A polished tourist khukuri
|Place of origin||Nepal|
The kukri or khukri (Nepali language: खुकुरी khukuri) is a Nepalese knife with an inwardly curved edge, used as both a tool and as a weapon in Nepal and neighbouring countries of South Asia. Traditionally it was, and in many cases still is, the basic utility knife of the Nepalese people. It is a characteristic weapon of the Nepalese Army, the Royal Gurkha Rifles and of all Gurkha regiments throughout the world, so much so that many English-speakers refer to the weapon as a "Gurkha blade" or "Gurkha knife". The kukri often appears in Nepalese heraldry and is used in many traditional rituals such as wedding ceremonies.
The "kukri" and "kukkri" spellings are of Western origin, the original Nepalese form being khukuri.
While some western historians conjecture that the kukri was based on similar European weapons and brought to South Asia by Alexander the Great, other researchers give it a much longer history tracing back to the domestic sickle and the prehistoric bent stick used for hunting and later in hand-to-hand combat. Richard F. Burton ascribes this semi-convergent origin to weapons from several regions such as the Greek kopis, the Egyptian kopsh, the Iberian falcata, the Illyrian sica, the Australian tombat, as well as the kukri. Similar instruments have existed in several forms throughout South Asia and were used both as weapons and as tools, such as for sacrificial rituals. Burton (1884) writes that the British Museum housed a large kukri-like ancient Indian falchion inscribed with Pali characters. Among the oldest existing kukri are those belonging to Drabya Shah (circa 1559), housed in the National Museum of Kathmandu.
The kukri came to be known to the Western world when the East India Company came into conflict with the growing Gurkha Empire, culminating in the Gurkha War of 1814–1816. It gained literary attention in the 1897 novel Dracula by Irish author Bram Stoker. Despite the popular image of Dracula having a stake driven through his heart at the conclusion of a climactic battle between Dracula's bodyguards and the heroes, Mina's narrative describes his throat being sliced through by Jonathan Harker's kukri and his heart pierced by Quincey Morris' Bowie knife.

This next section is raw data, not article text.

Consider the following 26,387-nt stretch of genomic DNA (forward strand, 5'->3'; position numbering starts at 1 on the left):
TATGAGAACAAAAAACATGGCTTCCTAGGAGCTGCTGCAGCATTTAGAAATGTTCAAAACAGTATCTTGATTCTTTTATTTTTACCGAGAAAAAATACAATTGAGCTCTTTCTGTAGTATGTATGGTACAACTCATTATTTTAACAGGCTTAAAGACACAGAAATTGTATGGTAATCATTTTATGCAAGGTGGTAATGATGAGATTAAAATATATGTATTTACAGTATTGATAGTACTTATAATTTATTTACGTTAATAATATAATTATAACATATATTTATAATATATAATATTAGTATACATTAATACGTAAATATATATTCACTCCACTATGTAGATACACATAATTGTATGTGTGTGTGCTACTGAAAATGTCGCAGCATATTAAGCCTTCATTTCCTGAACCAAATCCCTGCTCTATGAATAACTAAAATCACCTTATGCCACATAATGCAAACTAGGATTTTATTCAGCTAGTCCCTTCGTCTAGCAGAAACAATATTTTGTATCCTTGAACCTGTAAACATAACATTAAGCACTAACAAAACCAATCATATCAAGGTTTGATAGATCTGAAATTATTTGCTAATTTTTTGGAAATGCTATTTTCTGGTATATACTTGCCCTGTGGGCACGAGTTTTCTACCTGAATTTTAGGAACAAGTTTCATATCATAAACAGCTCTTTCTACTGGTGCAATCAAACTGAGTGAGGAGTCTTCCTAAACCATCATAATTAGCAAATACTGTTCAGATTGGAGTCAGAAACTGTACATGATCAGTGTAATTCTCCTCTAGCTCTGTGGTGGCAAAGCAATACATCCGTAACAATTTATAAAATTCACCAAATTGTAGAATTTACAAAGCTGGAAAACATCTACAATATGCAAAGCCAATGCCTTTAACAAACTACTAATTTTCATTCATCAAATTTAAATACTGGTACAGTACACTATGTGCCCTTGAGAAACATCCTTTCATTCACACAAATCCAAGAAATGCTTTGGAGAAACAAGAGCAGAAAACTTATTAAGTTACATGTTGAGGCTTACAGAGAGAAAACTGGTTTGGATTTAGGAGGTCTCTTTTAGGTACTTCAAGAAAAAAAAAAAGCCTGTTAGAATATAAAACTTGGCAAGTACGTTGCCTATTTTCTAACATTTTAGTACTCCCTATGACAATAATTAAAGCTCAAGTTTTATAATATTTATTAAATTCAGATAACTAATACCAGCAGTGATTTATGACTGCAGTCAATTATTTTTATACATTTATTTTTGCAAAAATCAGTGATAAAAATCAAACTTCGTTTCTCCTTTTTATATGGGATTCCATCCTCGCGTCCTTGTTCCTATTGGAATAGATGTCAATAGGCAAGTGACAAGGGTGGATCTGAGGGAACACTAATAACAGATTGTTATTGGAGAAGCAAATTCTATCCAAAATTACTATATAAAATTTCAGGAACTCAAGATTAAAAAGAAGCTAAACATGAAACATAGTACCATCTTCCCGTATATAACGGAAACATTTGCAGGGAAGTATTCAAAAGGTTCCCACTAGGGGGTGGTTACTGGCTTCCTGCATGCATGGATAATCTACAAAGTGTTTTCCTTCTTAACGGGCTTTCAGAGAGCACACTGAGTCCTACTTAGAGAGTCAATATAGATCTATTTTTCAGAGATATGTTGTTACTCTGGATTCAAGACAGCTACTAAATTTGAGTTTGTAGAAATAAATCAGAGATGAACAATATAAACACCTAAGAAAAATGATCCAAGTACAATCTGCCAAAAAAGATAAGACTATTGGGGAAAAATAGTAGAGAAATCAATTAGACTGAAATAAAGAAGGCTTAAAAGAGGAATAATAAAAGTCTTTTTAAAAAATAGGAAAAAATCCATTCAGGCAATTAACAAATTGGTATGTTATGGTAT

All Gurkha troops are issued with a kukri; in modern times members of the Brigade of Gurkhas receive training in its use. The kukri gained fame in the Gurkha War for its effectiveness. Its continued use through both World War I and World War II enhanced its reputation among both Allied troops and enemy forces. Its acclaim was demonstrated in North Africa by one unit's situation report. It reads: "Enemy losses: ten killed, ours nil. Ammunition expenditure nil."  Elsewhere during the Second World War, the kukri was purchased and used by other British, Commonwealth and US troops training in India, including the Chindits and Merrill's Marauders. The notion of the Gurkha with his kukri carried on through to the Falklands War.
On September 2, 2010, Bishnu Shrestha, a retired Indian Army Gorkha soldier, alone and armed only with a kukri, defeated 40 bandits who attacked a passenger train he was on in India. He killed three of the bandits, wounded eight more and forced the rest of the band to flee.
The Kukri is designed primarily for chopping. The shape varies a great deal from being quite straight to highly curved with angled or smooth spines. There are substantial variations in dimensions and blade thickness depending on intended tasks as well as the region of origin and the smith that produced it. As a general guide the spines vary from 5–10 mm at the handle, and can taper to 2 mm by the point while the blade lengths can vary from 26–38 cm for general use.
A kukri designed for general purpose is commonly 40–45 cm (16–18 in) in overall length and weighs approximately 450–900 grams (1–2 lbs). Larger examples are impractical for everyday use and are rarely found except in collections or as ceremonial weapons. Smaller ones are of more limited utility, but very easy to carry.
Another factor that affects its weight and balance is the construction of the blade. To reduce weight while keeping strength the blade might be hollow forged, or a fuller is created. Kukris are made with several different types of fuller including: tin chira (triple fuller), dui chira (double fuller), angkhola (single fuller), or basic non-tapered spines with a large beveled edge.
Kukri blades usually have a notch (kauda, kaudi, kaura, or cho) at the base of the blade. Various reasons are given for this, both practical and ceremonial: that it makes blood and sap drop off the blade rather than running onto the handle; that it delineates the end of the blade whilst sharpening; that it is a symbol representing a cows' foot, or Shiva. The notch may also represent the teats of a cow, a reminder that the kukri should not be used to kill a cow, an animal revered and worshipped by Hindus.